Met Obs is a large pamphlet, lovely to hold and look through, with superb black-and-white photographs by Jen Lindsay. You are encouraged to take your time over these poems: even a four-line poem will usually be in the centre of an otherwise blank page. And they need time: they have a fullness which allows for sudden new directions, jump-cuts, and startling changes of register. There is a strong presence of what feels like rural Suffolk, a particular house and garden, and its surrounding natural world; of night; and also of the sea and seashore. There are other human presences. The idea of a world in endless transformation is there in the first poem, ‘Moly’. The middle stanza has a steady focus on sleet on a ploughed field until, in its third and last line: 

‘a seethe   capsizing me   unmoored strangeness of raw’

Through its characteristic patterning of sound (seethe/me  moor/raw  caps/ness), we feel the plough and the sleet moving under us. The last stanza is prayer-like (‘shelter me night   the roots of the mind are tender, frail’), the wind is ‘in the earth’s rigging’, and ends with almost homely directness: ‘I am out of true’.

     Voyaging is explicit in the very enigmatic title poem, ‘Met Obs’. Short for ‘meteorological observation’, a nautical term, referring to a reading or record, as the epigraph to that poem has in brackets, ‘mid-atlantic 0200 hrs’. Night time, at sea, a wondering alertness…very much the provenance of these poems. 

     A lover is openly present in ‘Scatter’, which introduces the ‘we’, ‘We climbed that storm’, continuing with the poignant ‘mostly hope, mostly bent towards/the other…’ , adding the evocative and positive ‘slipping our moorings’, and ending where characteristically the erotic (‘your hand round me in me’) meets a tiny shock, the surprise of  ‘you/crackled…’ And there’s the delightful ‘Below 0 ° C’:

the birdbath is moon, cold niche, midwinter

stash, icefield, clamp, pent, chock of sky.

There are flaughts in my ribcage

rips in the skylid. From a spent

maize strip rook-black ejecta sling

which ever way the wind.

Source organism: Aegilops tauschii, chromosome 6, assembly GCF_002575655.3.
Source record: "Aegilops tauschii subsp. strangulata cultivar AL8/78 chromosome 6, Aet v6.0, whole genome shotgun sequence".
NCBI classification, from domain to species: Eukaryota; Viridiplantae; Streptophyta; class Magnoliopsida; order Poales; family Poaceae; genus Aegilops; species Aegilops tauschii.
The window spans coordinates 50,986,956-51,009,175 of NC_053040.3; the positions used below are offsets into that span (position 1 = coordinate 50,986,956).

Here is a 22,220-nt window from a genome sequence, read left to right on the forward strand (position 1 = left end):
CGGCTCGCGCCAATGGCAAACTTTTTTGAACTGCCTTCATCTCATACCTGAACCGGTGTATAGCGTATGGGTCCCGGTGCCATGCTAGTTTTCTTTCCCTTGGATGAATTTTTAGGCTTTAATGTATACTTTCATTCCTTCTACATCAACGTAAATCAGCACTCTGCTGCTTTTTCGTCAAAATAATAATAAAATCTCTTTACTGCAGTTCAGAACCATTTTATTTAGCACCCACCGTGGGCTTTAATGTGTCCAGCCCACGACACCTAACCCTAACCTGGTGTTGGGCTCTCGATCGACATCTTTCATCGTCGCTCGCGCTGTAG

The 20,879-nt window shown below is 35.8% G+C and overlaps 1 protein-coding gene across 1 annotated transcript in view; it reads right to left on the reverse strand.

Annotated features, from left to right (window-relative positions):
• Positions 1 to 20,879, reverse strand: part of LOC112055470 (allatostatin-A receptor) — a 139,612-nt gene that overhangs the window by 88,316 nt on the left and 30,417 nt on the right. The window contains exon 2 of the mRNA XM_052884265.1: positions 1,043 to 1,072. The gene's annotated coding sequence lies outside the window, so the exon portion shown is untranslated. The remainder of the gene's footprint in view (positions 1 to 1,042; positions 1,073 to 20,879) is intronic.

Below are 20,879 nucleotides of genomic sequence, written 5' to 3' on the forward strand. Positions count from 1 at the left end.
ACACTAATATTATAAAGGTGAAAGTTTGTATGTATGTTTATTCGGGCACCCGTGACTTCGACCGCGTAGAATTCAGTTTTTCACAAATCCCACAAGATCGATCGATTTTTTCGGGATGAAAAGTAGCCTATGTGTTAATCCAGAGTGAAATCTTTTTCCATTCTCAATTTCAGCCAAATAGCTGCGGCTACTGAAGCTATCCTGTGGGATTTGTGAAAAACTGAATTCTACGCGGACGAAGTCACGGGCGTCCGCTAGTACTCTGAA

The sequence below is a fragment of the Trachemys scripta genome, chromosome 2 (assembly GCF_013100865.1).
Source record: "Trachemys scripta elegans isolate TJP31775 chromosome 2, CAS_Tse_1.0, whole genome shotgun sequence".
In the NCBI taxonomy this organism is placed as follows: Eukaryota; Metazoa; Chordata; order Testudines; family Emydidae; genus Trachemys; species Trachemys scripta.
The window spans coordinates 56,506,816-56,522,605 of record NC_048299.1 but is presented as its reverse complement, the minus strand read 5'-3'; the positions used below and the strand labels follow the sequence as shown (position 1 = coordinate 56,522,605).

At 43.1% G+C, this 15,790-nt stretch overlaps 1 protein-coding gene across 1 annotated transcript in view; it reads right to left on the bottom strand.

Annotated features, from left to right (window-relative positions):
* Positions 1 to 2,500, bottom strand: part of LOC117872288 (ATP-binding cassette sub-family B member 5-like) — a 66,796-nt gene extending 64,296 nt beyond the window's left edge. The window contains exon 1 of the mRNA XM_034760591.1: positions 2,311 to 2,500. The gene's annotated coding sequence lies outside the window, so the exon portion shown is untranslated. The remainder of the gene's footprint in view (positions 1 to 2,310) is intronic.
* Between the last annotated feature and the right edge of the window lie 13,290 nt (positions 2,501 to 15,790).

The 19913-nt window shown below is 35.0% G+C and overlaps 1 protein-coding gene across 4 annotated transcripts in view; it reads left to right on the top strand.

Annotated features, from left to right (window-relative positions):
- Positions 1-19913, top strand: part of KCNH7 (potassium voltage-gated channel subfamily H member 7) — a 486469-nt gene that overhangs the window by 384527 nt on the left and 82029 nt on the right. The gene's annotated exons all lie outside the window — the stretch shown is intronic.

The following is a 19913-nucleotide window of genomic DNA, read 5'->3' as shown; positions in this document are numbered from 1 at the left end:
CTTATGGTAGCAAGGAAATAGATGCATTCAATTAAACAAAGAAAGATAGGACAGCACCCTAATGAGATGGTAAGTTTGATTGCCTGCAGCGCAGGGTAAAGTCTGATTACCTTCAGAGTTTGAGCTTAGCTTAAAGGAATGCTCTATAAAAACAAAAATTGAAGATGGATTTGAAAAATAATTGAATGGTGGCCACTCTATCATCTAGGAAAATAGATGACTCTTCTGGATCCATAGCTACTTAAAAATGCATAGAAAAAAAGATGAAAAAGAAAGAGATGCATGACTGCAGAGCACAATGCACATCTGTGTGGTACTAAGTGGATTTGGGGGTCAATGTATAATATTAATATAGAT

Below 0° C I’m not my own light, cariad,

as I cup my smithereens to your keelbone.

The music of association, the sound of one word suggesting another, pent/spent, rib/lid, cage/maize, sling/wind, etc. helps create the sense of an openness to a winter’s night and to the beyond, and though there’s cold outside, there’s the warmth of the lovers’ bed in the extraordinary last line (‘cariad’ is love or sweetheart, a word of Welsh provenance).

     At the end of ‘Horizon’, the characteristic images of earth and sky are also suggestive of the explosive physical effects of human encounter:

No one utters a word for, on some days, the violet

violence of that meet place, the power load, the tightrope.

But it gets dark it rains and there’s that sweet

unseen pulse-point no you were my heart, and we did touch.

The voice breaking in, in italics, with the poignant ‘were’, ‘did’, unsettles the poem even as it completes it. 

     The relation between text and photo seems to be one where each is allowed to speak for itself: only ‘Stilts’ seems to take one as its starting point, where vaguely stilt-like old iron stanchions protrude from a grassy hillside. 

     The book finishes with ‘The Angle of Dip’, but its first line is by this stage probably not how you expect even a Lizzi Thistlethwayte poem to start!

         Life is a massive con, hurrah…

especially when four more lines start with ‘hurrah’ (including both ‘hurrah for rain at last’ and ‘hurrah for a roof that doesn’t leak’!) Nevertheless, the casual ‘what-the-hell’ freedom here is characteristic. Once the speaker confesses to the ‘sin of a veerable soul’ and continues with the playful charm of the adaptation of the 23rd psalm, ‘for even though I walk in the valley of sensible shoes/I cry like a child’, the poem ends with

Q. Should I appear nonchalant or full of holes? 

A. I am here, under the rain, already miles away

both possibilities still open, the protagonist not to be pinned down, elusive, as her poems are, as the world is.

Martin Hayden 2nd June 2022